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Bolivia Devalues Peso, Raises Prices

February 9, 1985

LA PAZ, Bolivia (AP) _ Bolivia sharply devalued its currency and raised the price of food, gasoline and other commodities Saturday in a bid to stem the threat of an economic collapse.

In the sweeping restructuring plan, the official peso exchange rate jumped from 9,000 per U.S. dolar to 50,000 per dollar. On the black market, one U.S. dollar still fetches 120,000 pesos.

A series of small devaluations in the future will bring the official and black market rates closer together, Planning Minister Fredy Justiniano told reporters.

The government also increased the price of gasoline by 575 percent and food by an average 400 percent.

To compensate for the increases, workers were given a weekly increase that raises their wages by 340 percent.

The minimum monthly wage had been worth the equivalent of $100 under the old official exchange rate. Justiniano said the government would not grant any further wage hikes beyond those announced Saturday.

Leaders of the powerful Bolivian Labor Confederation did not respond immediately to the new austerity measures. It has reacted to previous devaluations by calling general strikes and forcing the government to increase wages.

Inflation during January was 80 percent, and if that continues unchecked, the 1985 rate could reach 115,000 percent, Central Bank and U.S. officials said.

″At the current rate of inflation, the country’s economy could come to a complete standstill in a few months with unpredictable social consequences,″ said Juan Cariaga, a banker and president of the Bolivian College of Economists.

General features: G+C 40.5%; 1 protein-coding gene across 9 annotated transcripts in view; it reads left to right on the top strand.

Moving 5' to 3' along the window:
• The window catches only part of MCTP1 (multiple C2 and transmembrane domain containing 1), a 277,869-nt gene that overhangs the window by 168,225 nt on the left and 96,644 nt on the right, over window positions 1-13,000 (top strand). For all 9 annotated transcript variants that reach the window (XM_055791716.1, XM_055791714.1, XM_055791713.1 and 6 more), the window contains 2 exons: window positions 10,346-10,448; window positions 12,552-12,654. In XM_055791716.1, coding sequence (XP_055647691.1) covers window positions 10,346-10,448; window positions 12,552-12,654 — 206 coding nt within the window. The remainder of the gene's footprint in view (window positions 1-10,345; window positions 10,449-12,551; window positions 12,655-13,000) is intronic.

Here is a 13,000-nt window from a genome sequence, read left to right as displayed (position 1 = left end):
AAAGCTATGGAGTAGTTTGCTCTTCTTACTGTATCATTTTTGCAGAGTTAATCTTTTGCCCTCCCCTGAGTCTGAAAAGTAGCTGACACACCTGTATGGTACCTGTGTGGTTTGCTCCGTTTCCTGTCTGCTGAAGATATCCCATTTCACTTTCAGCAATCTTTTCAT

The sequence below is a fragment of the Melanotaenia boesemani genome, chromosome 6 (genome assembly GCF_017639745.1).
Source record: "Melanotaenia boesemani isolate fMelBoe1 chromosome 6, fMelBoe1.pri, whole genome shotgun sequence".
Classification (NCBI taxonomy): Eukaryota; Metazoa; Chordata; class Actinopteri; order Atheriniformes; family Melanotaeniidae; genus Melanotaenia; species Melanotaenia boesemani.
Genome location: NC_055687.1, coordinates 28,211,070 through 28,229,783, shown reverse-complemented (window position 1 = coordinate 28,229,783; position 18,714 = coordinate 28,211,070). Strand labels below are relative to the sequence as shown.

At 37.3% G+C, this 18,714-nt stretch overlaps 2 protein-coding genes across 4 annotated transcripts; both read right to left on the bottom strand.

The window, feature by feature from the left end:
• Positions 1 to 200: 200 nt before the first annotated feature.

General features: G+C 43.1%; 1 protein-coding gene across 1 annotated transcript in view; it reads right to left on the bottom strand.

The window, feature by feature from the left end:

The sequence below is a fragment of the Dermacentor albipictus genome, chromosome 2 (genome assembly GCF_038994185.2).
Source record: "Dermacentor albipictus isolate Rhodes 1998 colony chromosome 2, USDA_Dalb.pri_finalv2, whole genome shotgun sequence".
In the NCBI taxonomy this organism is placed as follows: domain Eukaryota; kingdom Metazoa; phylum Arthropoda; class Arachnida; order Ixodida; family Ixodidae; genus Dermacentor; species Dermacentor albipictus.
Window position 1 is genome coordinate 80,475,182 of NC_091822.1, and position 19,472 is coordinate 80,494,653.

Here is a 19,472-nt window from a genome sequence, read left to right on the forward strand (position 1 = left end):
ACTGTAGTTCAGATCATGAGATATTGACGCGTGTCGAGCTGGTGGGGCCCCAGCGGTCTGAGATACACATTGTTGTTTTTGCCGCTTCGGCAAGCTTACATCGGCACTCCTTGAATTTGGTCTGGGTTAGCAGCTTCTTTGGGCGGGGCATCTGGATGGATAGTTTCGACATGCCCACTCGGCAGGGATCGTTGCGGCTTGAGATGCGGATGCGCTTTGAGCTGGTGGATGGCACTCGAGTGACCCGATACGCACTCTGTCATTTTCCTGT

Justiniano said the measures were needed to control inflation and stimulate industry. He maintained the government had fixed realistic prices that will be adjusted periodically to foster production.

″This program is totally different to previous ones because it confronts the country’s most serious problems and opens the real possibility of solving the crisis,″ Justiniano said.

The Labor Confederation, which represents almost all workers, called about 400 strikes last year, including several nation-wide strikes that paralyzed the country for 31 days.

Teachers demanding higher wages walked picket lines much of the year, and schools were in session only 100 days.

″We are raising a generation of illiterates,″ said Cariaga.

In recent weeks, bread has dissappeared from virtually all market shelves, beef and poultry are rarely available and then beyond the reach of the average worker.

The San Calixto soup kitchen, run by the Roman Catholic church, now serves as many as 5,000 low cost meals a day, compared to 500 two years ago, church officials said.

Conservatives in Congress have demanded that President Hernan Siles Zuazo call elections for June 16, a year ahead of schedule. They blame him for the economic crisis while he says it is because he inherited a $4 billion foreign debt and an economy ruined by a series of corrupt military dictators.

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